With the second millennium coming to a cataclysmic close, Stephin Merritt —the erudite New Yorker behind at-that-point-ignored cult combos The Magnetic Fields, the Gothic Archies, and Future Bible Heroes— set himself an artistic task of biblical proportions: write 100 love-songs in a year. Eventually, he was talked down to a smaller figure: the less taxing, yet more salacious, total of 69. Issued in a 3CD box-set, the three-hour-long 69 Love Songs showed the extent of Merritt's musical talents. Having far more in common with Cole Porter and Irving Berlin than any supposed 'indie' contemporaries, Merritt fashioned a silly, witty, endlessly melodic set that —shamelessly aping styles as it went— showcased the sharpness of his songwriter's pen.
By the time they were prepping their fourth album, the suits in the music biz had long ago consigned Spoon to also-ran status. After their major-label dalliance with Elektra had resulted in a second LP, A Series of Sneaks, that tallied sales in the dozens, the idea of Spoon as a big, important band was laughable. Then a funny thing happened: Kill the Moonlight came out, all smart studio sonics and razed-down rock'n'roll basics, and people begun to take notice. Internet buzz begat a slow rumble of recognition, and that eventually grew into a large, loyal, ever-growing following. Fast forward to 2010, and their seventh record, Transference, debuts at #4 on the Billboard chart, Spoon officially one of the biggest bands in the land.
If spoon were one of the first bands to experience the career benefit of internet buzz, epic Canadian outfit the Arcade Fire were perhaps the first band catapulted from anonymity to celebrity thanks almost solely to such. Catalyzed by a 9.7 rating on internet behemoth Pitchfork, the grandstanding band rode a wave of hype to the pinnacle of the pop-cultural zeitgeist with their debut. One part new-millennial lament, one part humanist rallying cry, Funeral is an album steeped, somehow, in both tragedy and optimism. It's a work perfectly defined by "Haiti," in which Régine Chassagne presides over a joyous jamboree whose lyrics, dancing between English and Kreyòl, paint with the blood of "Papa Doc" Duvalier's dictatorial Haitian regime.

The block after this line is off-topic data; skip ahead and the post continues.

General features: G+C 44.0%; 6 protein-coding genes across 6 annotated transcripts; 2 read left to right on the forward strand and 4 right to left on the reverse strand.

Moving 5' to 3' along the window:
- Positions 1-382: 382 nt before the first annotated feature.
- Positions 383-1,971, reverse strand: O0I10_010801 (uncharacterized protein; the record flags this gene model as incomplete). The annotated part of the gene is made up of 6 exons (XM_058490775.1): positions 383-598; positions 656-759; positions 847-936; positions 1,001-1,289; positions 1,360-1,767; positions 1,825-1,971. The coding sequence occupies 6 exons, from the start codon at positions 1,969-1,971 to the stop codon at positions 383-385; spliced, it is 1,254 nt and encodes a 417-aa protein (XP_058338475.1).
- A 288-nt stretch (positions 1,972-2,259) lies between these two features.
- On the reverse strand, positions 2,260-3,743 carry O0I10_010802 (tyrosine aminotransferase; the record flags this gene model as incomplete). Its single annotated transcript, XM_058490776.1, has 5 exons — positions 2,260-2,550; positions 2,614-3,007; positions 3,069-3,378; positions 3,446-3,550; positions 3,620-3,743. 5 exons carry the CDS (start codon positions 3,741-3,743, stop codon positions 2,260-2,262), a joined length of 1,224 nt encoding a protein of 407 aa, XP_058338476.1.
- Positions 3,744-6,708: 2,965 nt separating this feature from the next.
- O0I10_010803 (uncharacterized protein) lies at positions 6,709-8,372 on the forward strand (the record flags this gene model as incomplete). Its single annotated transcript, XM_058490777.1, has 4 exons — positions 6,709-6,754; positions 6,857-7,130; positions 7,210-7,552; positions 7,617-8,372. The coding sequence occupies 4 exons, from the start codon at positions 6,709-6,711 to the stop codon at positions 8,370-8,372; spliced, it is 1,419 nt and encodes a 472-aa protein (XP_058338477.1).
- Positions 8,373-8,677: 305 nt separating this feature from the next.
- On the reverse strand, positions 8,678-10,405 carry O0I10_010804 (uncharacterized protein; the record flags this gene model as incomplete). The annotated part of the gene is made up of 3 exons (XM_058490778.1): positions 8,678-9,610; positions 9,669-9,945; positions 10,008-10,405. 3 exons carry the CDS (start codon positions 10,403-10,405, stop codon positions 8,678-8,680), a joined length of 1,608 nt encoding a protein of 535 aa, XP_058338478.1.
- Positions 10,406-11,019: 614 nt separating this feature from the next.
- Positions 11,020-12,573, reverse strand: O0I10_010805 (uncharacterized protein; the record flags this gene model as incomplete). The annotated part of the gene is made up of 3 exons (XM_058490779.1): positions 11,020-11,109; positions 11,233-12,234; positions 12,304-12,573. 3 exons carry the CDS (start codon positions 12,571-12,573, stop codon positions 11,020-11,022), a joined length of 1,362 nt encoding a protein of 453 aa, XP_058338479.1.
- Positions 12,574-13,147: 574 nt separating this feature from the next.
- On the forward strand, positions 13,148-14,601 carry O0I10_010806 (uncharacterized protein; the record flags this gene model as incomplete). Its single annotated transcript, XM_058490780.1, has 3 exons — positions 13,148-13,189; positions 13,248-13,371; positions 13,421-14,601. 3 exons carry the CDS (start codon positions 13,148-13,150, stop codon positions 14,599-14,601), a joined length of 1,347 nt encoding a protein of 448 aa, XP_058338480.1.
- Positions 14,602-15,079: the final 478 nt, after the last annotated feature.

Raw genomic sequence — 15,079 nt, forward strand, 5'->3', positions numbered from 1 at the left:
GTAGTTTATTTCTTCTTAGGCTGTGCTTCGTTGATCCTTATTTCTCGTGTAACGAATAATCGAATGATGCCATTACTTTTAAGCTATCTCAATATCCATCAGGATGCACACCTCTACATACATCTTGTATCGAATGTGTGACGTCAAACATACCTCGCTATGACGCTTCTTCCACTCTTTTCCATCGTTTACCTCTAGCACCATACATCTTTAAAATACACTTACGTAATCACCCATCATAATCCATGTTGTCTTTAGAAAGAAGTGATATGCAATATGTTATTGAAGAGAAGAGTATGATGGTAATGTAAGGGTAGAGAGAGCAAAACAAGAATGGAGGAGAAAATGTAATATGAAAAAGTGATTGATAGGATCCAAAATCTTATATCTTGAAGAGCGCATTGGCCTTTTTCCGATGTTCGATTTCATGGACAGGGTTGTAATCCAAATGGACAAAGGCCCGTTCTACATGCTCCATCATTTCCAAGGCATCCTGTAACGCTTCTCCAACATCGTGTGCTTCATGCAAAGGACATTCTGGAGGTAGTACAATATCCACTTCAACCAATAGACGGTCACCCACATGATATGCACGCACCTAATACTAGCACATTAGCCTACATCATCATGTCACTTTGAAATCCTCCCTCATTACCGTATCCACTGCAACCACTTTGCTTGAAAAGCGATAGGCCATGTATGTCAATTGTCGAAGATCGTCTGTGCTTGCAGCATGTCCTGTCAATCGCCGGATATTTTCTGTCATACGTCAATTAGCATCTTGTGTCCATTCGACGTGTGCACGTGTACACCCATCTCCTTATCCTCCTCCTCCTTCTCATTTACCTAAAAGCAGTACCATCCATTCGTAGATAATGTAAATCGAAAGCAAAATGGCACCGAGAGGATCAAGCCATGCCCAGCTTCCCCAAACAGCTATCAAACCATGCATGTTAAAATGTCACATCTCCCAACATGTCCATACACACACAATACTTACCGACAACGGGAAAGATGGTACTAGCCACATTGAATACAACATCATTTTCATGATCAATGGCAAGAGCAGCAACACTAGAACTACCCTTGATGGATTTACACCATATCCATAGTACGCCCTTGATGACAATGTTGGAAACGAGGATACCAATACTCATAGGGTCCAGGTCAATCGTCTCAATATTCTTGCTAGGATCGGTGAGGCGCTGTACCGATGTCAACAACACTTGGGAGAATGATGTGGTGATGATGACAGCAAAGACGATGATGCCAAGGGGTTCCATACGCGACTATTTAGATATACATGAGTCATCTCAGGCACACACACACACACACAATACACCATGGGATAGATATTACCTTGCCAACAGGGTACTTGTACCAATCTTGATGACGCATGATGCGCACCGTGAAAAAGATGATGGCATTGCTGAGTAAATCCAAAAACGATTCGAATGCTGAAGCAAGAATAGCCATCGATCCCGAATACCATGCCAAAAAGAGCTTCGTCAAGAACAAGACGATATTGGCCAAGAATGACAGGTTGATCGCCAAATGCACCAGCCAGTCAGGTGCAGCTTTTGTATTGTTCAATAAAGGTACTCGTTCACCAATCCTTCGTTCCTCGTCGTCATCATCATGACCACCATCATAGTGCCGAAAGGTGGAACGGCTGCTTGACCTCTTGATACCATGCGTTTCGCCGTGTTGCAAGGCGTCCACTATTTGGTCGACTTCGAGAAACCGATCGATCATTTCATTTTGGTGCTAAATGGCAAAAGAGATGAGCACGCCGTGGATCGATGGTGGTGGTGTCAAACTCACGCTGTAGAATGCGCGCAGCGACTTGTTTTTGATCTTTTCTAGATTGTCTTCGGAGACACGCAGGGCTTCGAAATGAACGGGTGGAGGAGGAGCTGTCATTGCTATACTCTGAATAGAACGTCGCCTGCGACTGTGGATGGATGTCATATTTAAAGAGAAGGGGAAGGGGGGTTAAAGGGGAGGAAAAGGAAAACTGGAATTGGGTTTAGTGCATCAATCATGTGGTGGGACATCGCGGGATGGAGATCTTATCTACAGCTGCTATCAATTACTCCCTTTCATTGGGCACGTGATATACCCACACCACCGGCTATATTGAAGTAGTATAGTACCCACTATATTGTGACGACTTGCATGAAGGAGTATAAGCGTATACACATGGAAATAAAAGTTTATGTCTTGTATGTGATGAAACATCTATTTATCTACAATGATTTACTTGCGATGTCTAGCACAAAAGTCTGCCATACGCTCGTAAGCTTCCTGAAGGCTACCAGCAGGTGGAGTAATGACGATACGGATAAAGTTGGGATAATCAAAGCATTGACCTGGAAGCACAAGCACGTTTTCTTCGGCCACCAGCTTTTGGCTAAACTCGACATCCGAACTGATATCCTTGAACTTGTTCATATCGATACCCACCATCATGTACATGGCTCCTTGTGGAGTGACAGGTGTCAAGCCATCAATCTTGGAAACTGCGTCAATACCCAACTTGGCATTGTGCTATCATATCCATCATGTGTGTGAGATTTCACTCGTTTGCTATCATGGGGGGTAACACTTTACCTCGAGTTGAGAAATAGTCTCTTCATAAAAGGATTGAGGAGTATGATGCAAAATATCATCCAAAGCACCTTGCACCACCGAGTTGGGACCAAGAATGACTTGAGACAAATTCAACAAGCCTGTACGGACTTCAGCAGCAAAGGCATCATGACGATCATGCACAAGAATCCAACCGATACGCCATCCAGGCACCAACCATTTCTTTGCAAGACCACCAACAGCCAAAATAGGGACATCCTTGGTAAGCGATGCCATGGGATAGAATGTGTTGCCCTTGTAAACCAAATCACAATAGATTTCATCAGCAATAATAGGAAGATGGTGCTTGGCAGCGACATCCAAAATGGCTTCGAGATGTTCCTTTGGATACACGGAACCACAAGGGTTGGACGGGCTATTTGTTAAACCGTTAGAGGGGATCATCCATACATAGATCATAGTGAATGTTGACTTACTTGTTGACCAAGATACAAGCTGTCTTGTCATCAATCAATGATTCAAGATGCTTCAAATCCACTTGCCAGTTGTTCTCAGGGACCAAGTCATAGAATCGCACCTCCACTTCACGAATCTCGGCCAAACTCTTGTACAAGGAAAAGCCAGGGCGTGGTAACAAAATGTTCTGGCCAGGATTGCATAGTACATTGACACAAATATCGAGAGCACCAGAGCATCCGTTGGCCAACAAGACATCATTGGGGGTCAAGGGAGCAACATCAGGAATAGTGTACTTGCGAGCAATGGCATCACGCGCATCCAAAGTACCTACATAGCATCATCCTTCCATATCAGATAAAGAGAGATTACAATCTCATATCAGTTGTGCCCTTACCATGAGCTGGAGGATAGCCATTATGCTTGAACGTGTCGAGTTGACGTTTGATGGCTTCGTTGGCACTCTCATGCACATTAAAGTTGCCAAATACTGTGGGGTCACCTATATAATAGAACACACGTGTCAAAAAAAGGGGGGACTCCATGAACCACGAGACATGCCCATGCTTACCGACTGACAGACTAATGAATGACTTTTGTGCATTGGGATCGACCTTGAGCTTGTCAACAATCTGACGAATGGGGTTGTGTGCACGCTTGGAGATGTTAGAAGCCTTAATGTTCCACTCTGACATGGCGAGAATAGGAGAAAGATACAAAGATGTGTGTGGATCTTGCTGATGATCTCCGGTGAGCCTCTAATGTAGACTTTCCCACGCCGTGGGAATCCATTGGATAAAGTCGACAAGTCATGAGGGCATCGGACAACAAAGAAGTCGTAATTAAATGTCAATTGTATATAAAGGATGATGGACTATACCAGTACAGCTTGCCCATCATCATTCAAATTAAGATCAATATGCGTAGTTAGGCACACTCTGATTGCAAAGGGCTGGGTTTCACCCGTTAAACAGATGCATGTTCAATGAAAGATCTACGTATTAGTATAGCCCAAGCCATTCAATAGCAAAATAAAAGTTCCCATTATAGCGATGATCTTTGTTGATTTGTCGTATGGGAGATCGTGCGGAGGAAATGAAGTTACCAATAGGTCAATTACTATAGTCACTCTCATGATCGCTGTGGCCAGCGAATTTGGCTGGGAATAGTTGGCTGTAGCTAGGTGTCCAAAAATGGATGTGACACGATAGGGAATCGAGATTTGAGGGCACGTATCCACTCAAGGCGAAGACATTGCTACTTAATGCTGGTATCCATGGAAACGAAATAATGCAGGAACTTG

Altough initially dismissed as simple Belle and Sebastian acolytes, Scottish indie-pop outfit Camera Obscura are one of those bands that Merge seems to attract: one that gets better with each LP. And, with their third LP —crammed to the gills, as it is, with harmonious, charming, toe-tapping tunes— they were suddenly, weirdly, Belle and Sebastian's equal (well, maybe not If You're Feeling Sinister, but otherwise...). Amidst the LP's sweeping strings and salty lyricism, songstress Traceyanne Campbell shows she knows her pop-music place. When she tips her hat to the likes of Dory Previn and Lloyd Cole & The Commotions, Campbell shows she's spent quality time studying songsmiths most lyrically-adept, and that she's a pupil most gifted.
Few songwriters of the modern era offer such a persuasive case for obsessive fandom as does Daniel Bejar, the Canadian warbler behind the ironically-named glam-folk-ish outing Destroyer. Bejar's Dylan-esque discography is a maze of mirrors; the lithe lyricist authoring an ever-evolving songworld in which lyrical references draw webs of connections between tracks from all over his back-catalogue. His career-defining seventh album, Destroyer's Rubies, marked the culmination of Bejar's obsessive craft. Blessed with the best pop-songs of any Destroyer disc, it's a sprawling, infinitely-replayable set of stirring, sterling songs showcasing the vocal range of his Bowie-esque falsetto, and the artistic range of his Bowie-esque dreaming.